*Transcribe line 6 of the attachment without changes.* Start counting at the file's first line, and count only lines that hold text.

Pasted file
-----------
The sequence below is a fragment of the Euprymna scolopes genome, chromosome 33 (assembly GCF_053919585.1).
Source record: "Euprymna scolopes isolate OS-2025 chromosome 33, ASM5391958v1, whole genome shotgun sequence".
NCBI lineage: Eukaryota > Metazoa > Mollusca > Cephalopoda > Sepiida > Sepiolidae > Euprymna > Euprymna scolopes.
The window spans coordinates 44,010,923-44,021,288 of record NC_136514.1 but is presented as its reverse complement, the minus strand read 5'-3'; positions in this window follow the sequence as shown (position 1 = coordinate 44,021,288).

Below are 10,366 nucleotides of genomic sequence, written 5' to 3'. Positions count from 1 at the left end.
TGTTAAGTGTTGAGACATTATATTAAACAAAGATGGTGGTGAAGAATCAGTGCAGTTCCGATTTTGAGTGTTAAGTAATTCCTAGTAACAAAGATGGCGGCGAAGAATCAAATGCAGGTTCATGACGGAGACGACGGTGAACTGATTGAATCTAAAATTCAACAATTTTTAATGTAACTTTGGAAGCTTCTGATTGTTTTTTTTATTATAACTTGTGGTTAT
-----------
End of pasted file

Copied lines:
TGTTAAGTGTTGAGACATTATATTAAACAAAGATGGTGGTGAAGAATCAGTGCAGTTCCGATTTTGAGTGTTAAGTAATTCCTAGTAACAAAGATGGCGGCGAAGAATCAAATGCAGGTTCATGACGGAGACGACGGTGAACTGATTGAATCTAAAATTCAACAATTTTTAATGTAACTTTGGAAGCTTCTGATTGTTTTTTTTATTATAACTTGTGGTTAT